Portrait of the Artist is a new feature where I focus on artists from around the country who are doing interesting things deserving of your attention. This week it’s Nicola Spendlove.
Nicola Spendlove is an actress, spoken word artist, and award winning playwright; originally from Dublin but shamelessly claiming sunny Tramore as her hometown. When she isn’t sinking her teeth into words in all their beautiful forms, she tricks people into believing she’s an adult by working as an occupational therapist.
Tell us about your background
I could spoof you and make up a rake of fancy qualifications, but in terms of my creative work I am largely self-trained. I did acting classes when I was in secondary school, but that’s the extent of my formal education in the arts.
I always wanted to do something creative and have adored writing from the moment I picked up a pen; but I was spooked by the idea of not having a steady income. That was why I decided to train as an occupational therapist- it sounded like a meaningful profession that allowed for elements of creativity when working with clients.
My own creative work – writing and acting – began in 2017, when I took a Modwords creative writing class with Anna Jordan. I started writing and performing my work, and doors just opened. In two years, I’ve gone from throwing up all day at the thoughts of reading a poem off my phone screen at an open mic night in a pub, to being funded to write plays that are performed in major theatres, and having articles published internationally. I’m not native to Waterford, so it really means a lot how much the community has gotten behind me. From the local newspaper giving me regular writing work and promoting my theatre stuff, to all the Modwords gang who have no end of kind words and encouragement for me when I’m doubting myself – it’s a very supportive environment and I definitely needed that level of support to give me the push to do this.
I still do a double take when someone refers to me as a writer or an artist. I have major imposter syndrome about that side of myself, and when I get a compliment about my work my first thought is always ‘they’re lying’!
Tell us about your work
My creative work is essentially just edited word vomit. When I first started writing, I tried to create content about high-brow issues and big political things, and be really clever with my language use and techniques. It was grand, but it wasn’t memorable, because it wasn’t heartfelt – I was writing what I thought a serious writer ‘should’ write, not what was actually in my head.
My first ever poetry performance, I brought two pieces with me so I had a choice of what to read. One was a very intellectual piece about a particular Buddhist philosophy I’d been studying, and one was essentially a big honest rant about how I’d never really felt I fit in anywhere. The thought of sharing the second one had me breaking out in hives because the absolute fear of saying something out loud for the first time that was so personal and having the crowd just stare blankly back at you made me want to throw myself out a window – but I knew that piece was better.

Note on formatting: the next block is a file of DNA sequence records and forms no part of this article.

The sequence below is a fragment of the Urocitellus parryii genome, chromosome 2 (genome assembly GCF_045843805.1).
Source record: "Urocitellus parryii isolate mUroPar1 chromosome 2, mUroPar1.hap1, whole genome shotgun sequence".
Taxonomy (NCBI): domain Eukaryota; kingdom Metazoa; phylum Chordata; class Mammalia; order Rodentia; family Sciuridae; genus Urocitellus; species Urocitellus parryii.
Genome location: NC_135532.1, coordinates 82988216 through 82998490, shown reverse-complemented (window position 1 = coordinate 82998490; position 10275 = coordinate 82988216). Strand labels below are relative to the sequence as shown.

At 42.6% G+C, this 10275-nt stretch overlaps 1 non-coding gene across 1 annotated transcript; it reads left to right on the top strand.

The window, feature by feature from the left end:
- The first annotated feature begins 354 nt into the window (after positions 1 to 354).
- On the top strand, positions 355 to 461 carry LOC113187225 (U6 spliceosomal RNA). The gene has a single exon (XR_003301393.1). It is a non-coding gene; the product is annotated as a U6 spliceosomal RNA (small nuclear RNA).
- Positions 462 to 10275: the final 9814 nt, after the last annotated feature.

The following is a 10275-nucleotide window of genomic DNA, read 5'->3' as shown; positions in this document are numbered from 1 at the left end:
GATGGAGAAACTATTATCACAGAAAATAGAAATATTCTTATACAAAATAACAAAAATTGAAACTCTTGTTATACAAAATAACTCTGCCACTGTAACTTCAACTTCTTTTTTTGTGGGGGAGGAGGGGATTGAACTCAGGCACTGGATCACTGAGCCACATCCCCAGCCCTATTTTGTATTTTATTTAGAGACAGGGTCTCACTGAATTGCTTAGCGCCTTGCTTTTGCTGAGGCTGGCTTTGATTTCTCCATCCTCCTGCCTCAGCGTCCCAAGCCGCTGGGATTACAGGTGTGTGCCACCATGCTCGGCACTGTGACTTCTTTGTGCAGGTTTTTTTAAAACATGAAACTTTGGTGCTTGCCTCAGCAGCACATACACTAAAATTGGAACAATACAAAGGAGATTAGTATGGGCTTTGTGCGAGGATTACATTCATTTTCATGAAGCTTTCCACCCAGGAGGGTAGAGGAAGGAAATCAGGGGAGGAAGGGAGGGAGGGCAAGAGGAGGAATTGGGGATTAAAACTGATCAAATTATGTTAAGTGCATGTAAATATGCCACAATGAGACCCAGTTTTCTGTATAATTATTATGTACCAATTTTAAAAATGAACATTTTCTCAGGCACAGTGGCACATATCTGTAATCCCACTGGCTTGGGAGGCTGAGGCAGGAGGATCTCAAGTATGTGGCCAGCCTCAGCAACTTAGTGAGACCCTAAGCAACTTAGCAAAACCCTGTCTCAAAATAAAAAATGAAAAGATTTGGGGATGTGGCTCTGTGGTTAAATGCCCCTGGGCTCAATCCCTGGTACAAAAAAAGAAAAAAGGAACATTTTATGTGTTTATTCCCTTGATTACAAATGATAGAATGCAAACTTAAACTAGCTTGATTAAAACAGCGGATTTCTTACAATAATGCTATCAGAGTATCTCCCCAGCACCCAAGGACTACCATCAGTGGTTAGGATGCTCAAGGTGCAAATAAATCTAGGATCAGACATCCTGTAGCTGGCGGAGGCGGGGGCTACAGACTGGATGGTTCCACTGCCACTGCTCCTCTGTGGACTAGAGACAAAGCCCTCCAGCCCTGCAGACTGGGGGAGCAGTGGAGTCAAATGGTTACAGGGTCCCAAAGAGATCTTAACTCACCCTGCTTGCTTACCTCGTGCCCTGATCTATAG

The second I got to the venue I started throwing back drinks to give myself the courage to read the second piece, and I did it. I remember looking up halfway through and seeing a stranger with a tear in their eye, and I knew that moment that for all the scariness of giving away a chunk of yourself on stage to people who might not even listen to you, it was the only way I was going to create from then on. I genuinely believe that people connect to honesty – I’m going to sound like a total hippie here, but if you write from the heart people will hear that and instinctively respond to it.
So in summary, I just write about things that have actually happened and emotions I have actually felt, I try to put raw experiences into words and then if it’s a play I change the names and the identifying details and slap it into a script format. I plagiarise essentially, I plagiarise my life and lock everyone in a room and make them listen to it.
Who are your influences and why?
So many people! I could go on for days but I’ll just name check a few.
I love Pat Kinevane. His shows tells stories that are ultimately quite sad, yet it’s a very uplifting experience to be in his audience because of two things – connection and humour. I go to the theatre on my own an awful lot – I have never once felt alone in the audience of one of his shows, because I feel like he’s having a conversation with just me. That’s a gift. I’ve seen “Silent” eight times, and I will continue seeing it!